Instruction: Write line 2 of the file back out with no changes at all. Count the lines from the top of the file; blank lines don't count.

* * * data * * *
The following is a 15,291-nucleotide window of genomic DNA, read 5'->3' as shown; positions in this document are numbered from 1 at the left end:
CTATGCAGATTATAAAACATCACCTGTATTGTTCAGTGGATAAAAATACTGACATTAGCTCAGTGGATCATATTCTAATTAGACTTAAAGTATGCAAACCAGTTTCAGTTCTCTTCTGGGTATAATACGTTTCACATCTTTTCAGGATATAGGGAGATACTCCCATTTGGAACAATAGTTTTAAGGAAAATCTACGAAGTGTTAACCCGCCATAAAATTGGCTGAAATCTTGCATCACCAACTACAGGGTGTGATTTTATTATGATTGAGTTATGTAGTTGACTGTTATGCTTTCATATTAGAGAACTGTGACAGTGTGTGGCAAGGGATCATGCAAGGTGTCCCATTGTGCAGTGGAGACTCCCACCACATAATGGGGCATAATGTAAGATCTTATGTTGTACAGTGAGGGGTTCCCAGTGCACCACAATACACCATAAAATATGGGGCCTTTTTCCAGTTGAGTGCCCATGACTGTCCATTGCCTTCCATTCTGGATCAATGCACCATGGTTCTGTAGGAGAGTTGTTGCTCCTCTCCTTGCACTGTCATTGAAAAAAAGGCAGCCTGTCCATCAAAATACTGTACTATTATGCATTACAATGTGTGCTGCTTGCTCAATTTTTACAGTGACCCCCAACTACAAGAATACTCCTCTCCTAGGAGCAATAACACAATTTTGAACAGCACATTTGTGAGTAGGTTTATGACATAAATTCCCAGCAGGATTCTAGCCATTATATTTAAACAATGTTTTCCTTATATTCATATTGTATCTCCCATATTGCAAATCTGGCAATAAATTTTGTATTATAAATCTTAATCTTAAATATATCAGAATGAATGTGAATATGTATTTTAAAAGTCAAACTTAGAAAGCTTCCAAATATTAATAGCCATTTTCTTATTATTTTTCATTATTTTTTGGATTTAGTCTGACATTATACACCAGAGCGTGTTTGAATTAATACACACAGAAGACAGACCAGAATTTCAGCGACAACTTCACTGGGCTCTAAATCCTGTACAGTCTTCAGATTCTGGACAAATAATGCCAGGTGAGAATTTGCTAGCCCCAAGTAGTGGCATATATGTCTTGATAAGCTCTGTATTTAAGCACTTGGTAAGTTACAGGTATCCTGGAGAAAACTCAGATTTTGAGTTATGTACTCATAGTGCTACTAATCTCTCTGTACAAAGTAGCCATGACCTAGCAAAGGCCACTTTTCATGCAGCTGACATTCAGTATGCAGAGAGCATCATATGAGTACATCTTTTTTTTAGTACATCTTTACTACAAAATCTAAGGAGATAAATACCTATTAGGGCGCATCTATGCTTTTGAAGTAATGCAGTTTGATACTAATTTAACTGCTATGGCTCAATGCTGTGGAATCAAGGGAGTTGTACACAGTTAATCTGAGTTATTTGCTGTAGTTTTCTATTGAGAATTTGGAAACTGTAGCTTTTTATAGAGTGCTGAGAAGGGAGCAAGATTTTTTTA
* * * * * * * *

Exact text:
CTATGCAGATTATAAAACATCACCTGTATTGTTCAGTGGATAAAAATACTGACATTAGCTCAGTGGATCATATTCTAATTAGACTTAAAGTATGCAAACCAGTTTCAGTTCTCTTCTGGGTATAATACGTTTCACATCTTTTCAGGATATAGGGAGATACTCCCATTTGGAACAATAGTTTTAAGGAAAATCTACGAAGTGTTAACCCGCCATAAAATTGGCTGAAATCTTGCATCACCAACTACAGGGTGTGATTTTATTATGATTGAGTTATGTAGTTGACTGTTATGCTTTCATATTAGAGAACTGTGACAGTGTGTGGCAAGGGATCATGCAAGGTGTCCCATTGTGCAGTGGAGACTCCCACCACATAATGGGGCATAATGTAAGATCTTATGTTGTACAGTGAGGGGTTCCCAGTGCACCACAATACACCATAAAATATGGGGCCTTTTTCCAGTTGAGTGCCCATGACTGTCCATTGCCTTCCATTCTGGATCAATGCACCATGGTTCTGTAGGAGAGTTGTTGCTCCTCTCCTTGCACTGTCATTGAAAAAAAGGCAGCCTGTCCATCAAAATACTGTACTATTATGCATTACAATGTGTGCTGCTTGCTCAATTTTTACAGTGACCCCCAACTACAAGAATACTCCTCTCCTAGGAGCAATAACACAATTTTGAACAGCACATTTGTGAGTAGGTTTATGACATAAATTCCCAGCAGGATTCTAGCCATTATATTTAAACAATGTTTTCCTTATATTCATATTGTATCTCCCATATTGCAAATCTGGCAATAAATTTTGTATTATAAATCTTAATCTTAAATATATCAGAATGAATGTGAATATGTATTTTAAAAGTCAAACTTAGAAAGCTTCCAAATATTAATAGCCATTTTCTTATTATTTTTCATTATTTTTTGGATTTAGTCTGACATTATACACCAGAGCGTGTTTGAATTAATACACACAGAAGACAGACCAGAATTTCAGCGACAACTTCACTGGGCTCTAAATCCTGTACAGTCTTCAGATTCTGGACAAATAATGCCAGGTGAGAATTTGCTAGCCCCAAGTAGTGGCATATATGTCTTGATAAGCTCTGTATTTAAGCACTTGGTAAGTTACAGGTATCCTGGAGAAAACTCAGATTTTGAGTTATGTACTCATAGTGCTACTAATCTCTCTGTACAAAGTAGCCATGACCTAGCAAAGGCCACTTTTCATGCAGCTGACATTCAGTATGCAGAGAGCATCATATGAGTACATCTTTTTTTTAGTACATCTTTACTACAAAATCTAAGGAGATAAATACCTATTAGGGCGCATCTATGCTTTTGAAGTAATGCAGTTTGATACTAATTTAACTGCTATGGCTCAATGCTGTGGAATCAAGGGAGTTGTACACAGTTAATCTGAGTTATTTGCTGTAGTTTTCTATTGAGAATTTGGAAACTGTAGCTTTTTATAGAGTGCTGAGAAGGGAGCAAGATTTTTTTA